To develop and validate a metabolic syndrome (MetS) risk score, young adults completed an in-person assessment and online health history questionnaire. Risk scoring was based on weighted multivariate risk score functions. The area under the curve was 0.86 (95% CI, 0.32 to 0.81), indicating a significant relationship between higher scores and increased odds of MetS diagnosis (OR = 1.7; 95% CI, 1.38 to 2.25). The new score was associated with the MetS Severity Score (r [correlation coefficient] = 0.42; 95% CI, 0.31 to 0.51; P < .0001) and the American Heart Association score (r = −0.49; 95% CI, −0.57 to −0.39; P < .0001). This score can help improve primary prevention intervention strategies for young adults at risk of MetS.
Division of Animal and Nutritional Sciences, Davis College of Agriculture, Natural Resources and Design (Drs Olfert and Famodu and Ms Clark), Department of Pediatrics (Dr Murray), School of Medicine (Drs Olfert, Downes, and Cuff), and Department of Pathology (Downes), West Virginia University, Morgantown; Department of Pediatrics, Section of Adolescent Medicine, West Virginia Clinical and Translational Science Institute, Morgantown (Dr Murray); Department of Animal Sciences, Cornell University, Ithaca, New York (Dr McFadden); Department of Nutrition, University of Tennessee, Knoxville (Dr Colby); and Department of Agriculture, Nutrition, and Food Systems, University of New Hampshire, Durham (Dr Morrell).
Correspondence: Melissa D. Olfert, DrPH, RDN, Division of Animal and Nutritional Sciences, Davis College of Agriculture, Natural Resources, and Design, West Virginia University, G25 Agriculture Sciences Bldg, 333 Evansdale Dr, Morgantown, WV 26506 (Melissa.email@example.com).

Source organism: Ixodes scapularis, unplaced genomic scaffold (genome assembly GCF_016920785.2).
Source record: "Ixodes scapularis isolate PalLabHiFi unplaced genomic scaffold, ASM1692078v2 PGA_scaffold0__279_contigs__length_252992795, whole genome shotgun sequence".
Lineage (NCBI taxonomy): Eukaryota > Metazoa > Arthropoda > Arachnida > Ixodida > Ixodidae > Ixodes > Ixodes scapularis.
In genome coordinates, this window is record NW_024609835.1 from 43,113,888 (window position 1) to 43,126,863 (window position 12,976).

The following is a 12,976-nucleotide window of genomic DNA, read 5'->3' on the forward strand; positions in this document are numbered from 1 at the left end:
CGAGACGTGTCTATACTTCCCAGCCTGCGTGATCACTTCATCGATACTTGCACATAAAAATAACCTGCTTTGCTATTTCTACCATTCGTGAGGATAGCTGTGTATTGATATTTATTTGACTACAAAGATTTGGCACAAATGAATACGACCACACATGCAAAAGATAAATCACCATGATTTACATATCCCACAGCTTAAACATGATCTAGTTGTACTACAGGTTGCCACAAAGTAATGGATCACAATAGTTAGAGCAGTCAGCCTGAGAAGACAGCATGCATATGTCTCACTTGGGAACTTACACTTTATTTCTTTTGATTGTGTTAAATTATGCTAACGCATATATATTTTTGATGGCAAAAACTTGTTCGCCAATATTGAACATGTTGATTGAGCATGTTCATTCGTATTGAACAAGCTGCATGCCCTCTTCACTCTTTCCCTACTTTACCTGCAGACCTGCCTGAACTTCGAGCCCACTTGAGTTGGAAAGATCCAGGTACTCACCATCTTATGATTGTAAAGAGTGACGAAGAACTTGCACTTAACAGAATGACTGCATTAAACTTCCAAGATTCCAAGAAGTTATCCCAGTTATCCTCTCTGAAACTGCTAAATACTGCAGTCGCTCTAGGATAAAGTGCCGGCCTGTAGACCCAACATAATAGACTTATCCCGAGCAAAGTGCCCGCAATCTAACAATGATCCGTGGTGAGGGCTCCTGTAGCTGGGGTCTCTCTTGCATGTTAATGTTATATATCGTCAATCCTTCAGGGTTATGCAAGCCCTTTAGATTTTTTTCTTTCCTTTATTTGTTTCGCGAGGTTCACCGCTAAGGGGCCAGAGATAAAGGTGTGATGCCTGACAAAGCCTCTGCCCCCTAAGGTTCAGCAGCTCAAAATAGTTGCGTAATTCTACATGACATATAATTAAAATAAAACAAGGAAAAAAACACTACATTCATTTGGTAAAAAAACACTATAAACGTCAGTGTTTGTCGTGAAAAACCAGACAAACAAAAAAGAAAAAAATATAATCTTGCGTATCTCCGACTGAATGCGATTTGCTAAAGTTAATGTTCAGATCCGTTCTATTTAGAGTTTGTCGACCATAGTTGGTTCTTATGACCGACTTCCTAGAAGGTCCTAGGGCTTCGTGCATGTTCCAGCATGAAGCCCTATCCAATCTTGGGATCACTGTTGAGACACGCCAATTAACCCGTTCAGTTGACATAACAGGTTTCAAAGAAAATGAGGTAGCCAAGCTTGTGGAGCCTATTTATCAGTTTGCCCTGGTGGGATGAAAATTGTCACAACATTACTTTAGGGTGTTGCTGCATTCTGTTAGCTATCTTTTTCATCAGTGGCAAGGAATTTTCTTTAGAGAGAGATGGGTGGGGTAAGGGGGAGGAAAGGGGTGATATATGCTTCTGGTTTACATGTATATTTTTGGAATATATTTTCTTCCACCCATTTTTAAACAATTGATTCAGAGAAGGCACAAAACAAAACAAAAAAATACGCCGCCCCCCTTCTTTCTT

Author Contributions: Conceptualization: M.D.O., P.J.M.; data curation: M.D.O., J.S.M.; formal analyses: R.L.C.; writing—original draft preparation: R.L.C., M.D.O.; writing—review and editing: M.D.O., R.L.C., O.A.F., P.J.M., I.M.O., M.T.D., J.W.M., C.F.C., S.E.C., J.S.M; funding acquisition: M.D.O., I.M.O., P.J.M., S.E.C.
This work was funded by the following grants: USDA/AFRI #2014-67001-21851; WVU Hatch WVA00641; WV Clinical and Translational Science Institute (NIH/MIGMS Award no. U54GM104942); WVU Mountains of Excellence Pilot Grant Program; and WVU Pediatrics Department Grant.
The authors thank the research team at the University of New Hampshire for the collection of validation data, and Timothy Waanders and Chris Molina for assisting the graduate researchers with the calculation scores of both WVU and UNH data. Furthermore, the authors thank the statisticians Drs Ida Haloskova and Christa Lilly for their assistance.
The data sets used and analyzed during the current study are available from the corresponding author on reasonable request.
The authors declare no conflicts of interest.